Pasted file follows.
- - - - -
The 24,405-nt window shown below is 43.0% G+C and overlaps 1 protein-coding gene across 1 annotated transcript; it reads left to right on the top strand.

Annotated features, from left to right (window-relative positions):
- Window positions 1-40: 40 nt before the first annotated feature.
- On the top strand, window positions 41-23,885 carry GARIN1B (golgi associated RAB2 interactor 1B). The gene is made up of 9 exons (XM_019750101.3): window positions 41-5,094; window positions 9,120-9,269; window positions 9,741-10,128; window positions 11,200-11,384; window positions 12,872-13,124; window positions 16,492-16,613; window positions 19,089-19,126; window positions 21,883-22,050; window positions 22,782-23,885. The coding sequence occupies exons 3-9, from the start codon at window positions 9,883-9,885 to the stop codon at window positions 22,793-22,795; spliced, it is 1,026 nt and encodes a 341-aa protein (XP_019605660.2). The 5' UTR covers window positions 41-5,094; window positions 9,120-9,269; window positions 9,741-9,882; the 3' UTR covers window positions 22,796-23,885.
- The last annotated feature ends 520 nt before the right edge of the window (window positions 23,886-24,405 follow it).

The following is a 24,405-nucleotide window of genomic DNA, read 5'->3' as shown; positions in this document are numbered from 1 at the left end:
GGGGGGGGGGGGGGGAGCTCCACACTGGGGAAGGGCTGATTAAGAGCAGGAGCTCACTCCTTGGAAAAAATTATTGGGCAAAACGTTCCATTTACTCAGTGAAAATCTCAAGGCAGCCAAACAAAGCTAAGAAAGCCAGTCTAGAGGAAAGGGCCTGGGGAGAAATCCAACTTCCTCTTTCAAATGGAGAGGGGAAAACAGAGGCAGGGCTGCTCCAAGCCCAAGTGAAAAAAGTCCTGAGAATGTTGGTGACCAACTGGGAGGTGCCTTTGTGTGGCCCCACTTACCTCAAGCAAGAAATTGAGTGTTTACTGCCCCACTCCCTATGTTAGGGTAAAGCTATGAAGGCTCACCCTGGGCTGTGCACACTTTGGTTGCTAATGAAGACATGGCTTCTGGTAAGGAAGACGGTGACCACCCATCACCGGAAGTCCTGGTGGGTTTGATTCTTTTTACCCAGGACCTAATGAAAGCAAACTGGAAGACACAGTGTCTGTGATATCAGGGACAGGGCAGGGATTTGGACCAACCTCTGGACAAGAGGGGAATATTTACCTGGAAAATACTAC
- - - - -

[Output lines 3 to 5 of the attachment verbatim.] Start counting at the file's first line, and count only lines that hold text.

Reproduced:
- Window positions 1-40: 40 nt before the first annotated feature.
- On the top strand, window positions 41-23,885 carry GARIN1B (golgi associated RAB2 interactor 1B). The gene is made up of 9 exons (XM_019750101.3): window positions 41-5,094; window positions 9,120-9,269; window positions 9,741-10,128; window positions 11,200-11,384; window positions 12,872-13,124; window positions 16,492-16,613; window positions 19,089-19,126; window positions 21,883-22,050; window positions 22,782-23,885. The coding sequence occupies exons 3-9, from the start codon at window positions 9,883-9,885 to the stop codon at window positions 22,793-22,795; spliced, it is 1,026 nt and encodes a 341-aa protein (XP_019605660.2). The 5' UTR covers window positions 41-5,094; window positions 9,120-9,269; window positions 9,741-9,882; the 3' UTR covers window positions 22,796-23,885.
- The last annotated feature ends 520 nt before the right edge of the window (window positions 23,886-24,405 follow it).